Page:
The central bank kept interest rates steady on Thursday, but sharply downgraded its 2020 growth outlook. The Bank of Korea said gross domestic product would likely shrink 1.3% in 2020 – the biggest contraction in more than two decades – from a previous forecast for a 0.2% decline.

BED SHORTAGES

The second wave has depleted medical facilities, with less than 3% of beds, or a total of nine, available for critical cases in greater Seoul, down from 22% about 10 days ago, according to the health ministry.

The KCDC reported 104 patients are in serious condition as of midnight Monday, more than an eightfold growth from two weeks before.

The ministry and Seoul city authorities said dozens more hospital beds will be ready this week.

“We’re in a very difficult situation especially due to the increase in the number of older patients,” Vice Health Minister Kim Gang-lip said.

In the latest blow to economic activity, a minor league baseball pitcher tested positive for the coronavirus on Monday, the Korea Baseball Organisation (KBO) said, casting doubt on the rest of the sport’s season.

The KBO said all of the 42 people who came in contact with the player had tested negative and gone into isolation, and it had cancelled two minor league games planned for Tuesday.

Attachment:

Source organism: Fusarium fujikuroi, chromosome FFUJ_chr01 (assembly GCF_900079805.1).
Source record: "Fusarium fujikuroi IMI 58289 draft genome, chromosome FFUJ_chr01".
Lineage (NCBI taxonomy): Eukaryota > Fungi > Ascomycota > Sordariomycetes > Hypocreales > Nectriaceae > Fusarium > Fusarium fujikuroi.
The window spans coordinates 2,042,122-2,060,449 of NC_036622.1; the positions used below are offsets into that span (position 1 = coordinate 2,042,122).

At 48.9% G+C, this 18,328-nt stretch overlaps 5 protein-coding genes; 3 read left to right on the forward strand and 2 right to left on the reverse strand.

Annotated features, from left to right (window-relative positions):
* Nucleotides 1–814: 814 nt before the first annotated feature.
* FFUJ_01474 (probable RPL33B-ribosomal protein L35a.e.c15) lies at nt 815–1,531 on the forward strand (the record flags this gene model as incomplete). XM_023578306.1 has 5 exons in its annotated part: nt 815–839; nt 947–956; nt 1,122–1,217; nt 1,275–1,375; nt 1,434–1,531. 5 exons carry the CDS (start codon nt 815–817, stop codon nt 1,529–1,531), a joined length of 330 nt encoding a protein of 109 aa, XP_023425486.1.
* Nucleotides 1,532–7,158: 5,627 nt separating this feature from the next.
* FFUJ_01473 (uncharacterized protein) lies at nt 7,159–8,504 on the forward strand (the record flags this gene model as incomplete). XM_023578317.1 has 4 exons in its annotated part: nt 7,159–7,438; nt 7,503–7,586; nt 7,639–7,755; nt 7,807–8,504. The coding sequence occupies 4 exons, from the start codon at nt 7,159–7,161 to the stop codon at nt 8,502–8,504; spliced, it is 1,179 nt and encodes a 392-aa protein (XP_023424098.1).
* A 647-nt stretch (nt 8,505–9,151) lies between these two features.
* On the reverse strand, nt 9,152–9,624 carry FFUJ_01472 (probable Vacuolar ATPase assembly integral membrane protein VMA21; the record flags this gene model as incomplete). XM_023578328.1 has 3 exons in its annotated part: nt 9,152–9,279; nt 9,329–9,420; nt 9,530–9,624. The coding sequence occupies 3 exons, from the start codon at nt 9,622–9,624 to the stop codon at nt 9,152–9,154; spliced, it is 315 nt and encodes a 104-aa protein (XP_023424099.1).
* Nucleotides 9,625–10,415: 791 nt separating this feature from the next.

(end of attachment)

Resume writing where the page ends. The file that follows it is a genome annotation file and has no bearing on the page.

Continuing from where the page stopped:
In late July, fans had been allowed to attend baseball games in limited numbers, but with the rising number of infections, stadiums were once again closed to fans by mid-August.

(Reporting by Josh Smith, Hyonhee Shin, Joori Roh and Cynthia Kim; Editing by Stephen Coates)





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European stocks nudge higher as stimulus hopes outweigh virus woes


August 26, 2020

(Reuters) – European stocks inched higher on Wednesday as hopes of additional stimulus for Germany and France outweighed worries about rising cases of COVID-19 across the continent.

The German DAX <.GDAXI> rose 0.3% after coalition parties agreed to extend measures to cushion the effects of the coronavirus crisis, including prolonging a short-time work scheme and a freeze on insolvency rules.